Being an exact copy of the L1960TR in its characteristics, the Flatron L1970HR looks just too plain after the two previous models due to its gray coloring and simpler design, although it is not devoid of a certain elegance in comparison with the Acer AL1916, for example. The key feature of the L1970HR is the design of its stand.
The side view shows that the stand has two hinges. With one hinge it is fastened to the LCD panel case and with another, to the oval base that stands on the desk surface. This helps adjust the stand to a certain extent while keeping the same tilt of the screen, yet it is somewhat inconvenient in practice. You subconsciously want to fix the monitor in the steadiest position, which is at the maximum height. The screen tilt can be varied in a wide range. Perhaps you won’t need that, but anyway.
Just like with the LG L1900R, the non-standard stand makes the monitor incompatible with VESA mounts.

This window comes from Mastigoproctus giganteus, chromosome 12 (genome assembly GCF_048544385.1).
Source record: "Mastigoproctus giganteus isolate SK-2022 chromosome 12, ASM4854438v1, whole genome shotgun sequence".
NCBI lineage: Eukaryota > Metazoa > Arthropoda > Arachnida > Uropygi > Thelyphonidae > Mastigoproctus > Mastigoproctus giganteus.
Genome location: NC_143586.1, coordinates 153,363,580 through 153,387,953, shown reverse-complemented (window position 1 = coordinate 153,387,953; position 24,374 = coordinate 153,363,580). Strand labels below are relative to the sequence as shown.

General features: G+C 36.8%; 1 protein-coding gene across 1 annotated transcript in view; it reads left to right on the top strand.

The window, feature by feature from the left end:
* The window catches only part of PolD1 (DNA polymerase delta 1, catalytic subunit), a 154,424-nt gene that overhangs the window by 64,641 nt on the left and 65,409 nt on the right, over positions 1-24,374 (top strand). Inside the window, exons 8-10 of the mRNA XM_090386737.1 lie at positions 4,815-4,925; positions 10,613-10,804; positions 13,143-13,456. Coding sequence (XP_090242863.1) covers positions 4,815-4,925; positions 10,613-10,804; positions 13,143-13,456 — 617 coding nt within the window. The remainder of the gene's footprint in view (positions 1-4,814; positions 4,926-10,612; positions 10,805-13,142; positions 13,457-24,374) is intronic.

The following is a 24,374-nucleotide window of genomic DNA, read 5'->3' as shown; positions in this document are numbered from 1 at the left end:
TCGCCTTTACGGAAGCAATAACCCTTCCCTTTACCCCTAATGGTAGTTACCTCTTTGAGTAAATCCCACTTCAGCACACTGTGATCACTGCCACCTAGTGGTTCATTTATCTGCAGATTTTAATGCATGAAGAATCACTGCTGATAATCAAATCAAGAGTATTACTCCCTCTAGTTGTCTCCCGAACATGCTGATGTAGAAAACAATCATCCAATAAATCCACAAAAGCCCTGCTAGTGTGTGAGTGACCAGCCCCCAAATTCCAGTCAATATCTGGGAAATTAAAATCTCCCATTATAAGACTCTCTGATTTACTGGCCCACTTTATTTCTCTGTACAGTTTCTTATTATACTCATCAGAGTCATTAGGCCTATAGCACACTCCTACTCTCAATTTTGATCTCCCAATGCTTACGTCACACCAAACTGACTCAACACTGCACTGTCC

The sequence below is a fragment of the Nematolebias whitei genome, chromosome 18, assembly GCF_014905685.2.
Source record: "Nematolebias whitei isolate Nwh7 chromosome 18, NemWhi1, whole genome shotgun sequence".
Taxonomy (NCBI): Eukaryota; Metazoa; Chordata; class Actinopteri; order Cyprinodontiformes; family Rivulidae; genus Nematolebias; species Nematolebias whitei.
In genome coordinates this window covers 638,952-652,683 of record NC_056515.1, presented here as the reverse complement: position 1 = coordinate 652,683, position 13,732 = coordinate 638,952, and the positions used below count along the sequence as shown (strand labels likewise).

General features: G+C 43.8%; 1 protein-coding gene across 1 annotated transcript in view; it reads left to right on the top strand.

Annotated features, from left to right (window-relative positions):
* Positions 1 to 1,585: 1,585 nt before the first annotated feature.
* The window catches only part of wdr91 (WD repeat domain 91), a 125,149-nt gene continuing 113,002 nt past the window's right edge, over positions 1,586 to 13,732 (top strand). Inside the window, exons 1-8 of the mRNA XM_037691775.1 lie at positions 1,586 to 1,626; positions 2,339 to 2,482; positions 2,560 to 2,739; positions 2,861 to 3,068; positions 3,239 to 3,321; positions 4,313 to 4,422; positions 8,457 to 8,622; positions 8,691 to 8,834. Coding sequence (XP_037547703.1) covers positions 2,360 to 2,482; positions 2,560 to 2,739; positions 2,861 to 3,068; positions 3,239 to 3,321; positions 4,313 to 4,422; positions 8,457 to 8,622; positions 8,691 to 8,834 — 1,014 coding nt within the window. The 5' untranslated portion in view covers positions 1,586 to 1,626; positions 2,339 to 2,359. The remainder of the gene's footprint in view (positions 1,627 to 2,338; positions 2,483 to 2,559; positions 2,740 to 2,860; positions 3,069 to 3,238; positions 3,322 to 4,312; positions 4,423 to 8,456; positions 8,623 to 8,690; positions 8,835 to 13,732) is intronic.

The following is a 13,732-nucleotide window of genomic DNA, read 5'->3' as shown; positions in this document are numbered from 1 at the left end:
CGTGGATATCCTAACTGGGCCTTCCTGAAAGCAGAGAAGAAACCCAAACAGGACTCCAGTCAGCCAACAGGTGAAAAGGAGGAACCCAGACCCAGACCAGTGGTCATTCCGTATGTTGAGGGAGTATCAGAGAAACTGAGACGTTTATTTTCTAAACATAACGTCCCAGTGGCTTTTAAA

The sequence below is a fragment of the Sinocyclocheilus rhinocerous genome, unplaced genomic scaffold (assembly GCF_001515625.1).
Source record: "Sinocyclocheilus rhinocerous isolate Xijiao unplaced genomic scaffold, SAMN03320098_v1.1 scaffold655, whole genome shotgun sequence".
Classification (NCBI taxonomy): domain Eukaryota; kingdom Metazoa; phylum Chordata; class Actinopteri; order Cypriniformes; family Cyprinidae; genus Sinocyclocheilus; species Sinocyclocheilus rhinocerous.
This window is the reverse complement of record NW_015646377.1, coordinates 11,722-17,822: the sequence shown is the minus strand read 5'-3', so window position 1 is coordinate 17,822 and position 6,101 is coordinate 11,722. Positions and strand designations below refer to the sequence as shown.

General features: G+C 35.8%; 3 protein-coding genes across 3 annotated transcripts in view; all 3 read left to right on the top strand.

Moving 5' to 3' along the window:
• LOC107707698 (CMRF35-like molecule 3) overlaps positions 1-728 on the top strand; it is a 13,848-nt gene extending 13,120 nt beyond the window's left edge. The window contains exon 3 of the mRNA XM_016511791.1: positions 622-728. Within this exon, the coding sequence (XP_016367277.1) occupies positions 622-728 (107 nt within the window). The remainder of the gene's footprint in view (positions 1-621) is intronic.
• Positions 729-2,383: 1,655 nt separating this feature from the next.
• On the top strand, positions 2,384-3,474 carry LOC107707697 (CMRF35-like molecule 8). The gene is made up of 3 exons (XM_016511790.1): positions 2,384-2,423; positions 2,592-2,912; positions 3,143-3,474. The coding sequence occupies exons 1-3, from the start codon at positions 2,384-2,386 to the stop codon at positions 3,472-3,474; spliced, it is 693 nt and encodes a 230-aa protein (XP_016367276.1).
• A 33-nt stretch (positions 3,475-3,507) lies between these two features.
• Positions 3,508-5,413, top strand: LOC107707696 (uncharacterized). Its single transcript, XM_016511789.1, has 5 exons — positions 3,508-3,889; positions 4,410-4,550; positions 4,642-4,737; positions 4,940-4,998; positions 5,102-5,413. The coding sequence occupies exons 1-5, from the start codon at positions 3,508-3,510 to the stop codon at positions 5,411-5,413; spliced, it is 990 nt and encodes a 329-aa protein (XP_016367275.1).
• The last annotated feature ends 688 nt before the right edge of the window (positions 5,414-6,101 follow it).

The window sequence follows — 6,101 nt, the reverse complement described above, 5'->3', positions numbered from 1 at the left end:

The monitor’s connectors are located at the back of its foundation: analog and digital inputs, and a connector for an external power adapter. This is an appropriate solution because the cables do not rise above the desk surface and remain practically inconspicuous.
The monitor’s controls are hidden under the bottom of the front panel and are labeled on the panel itself, which makes it easier to search and push them by touch. Quick access is provided to selecting a preset profile.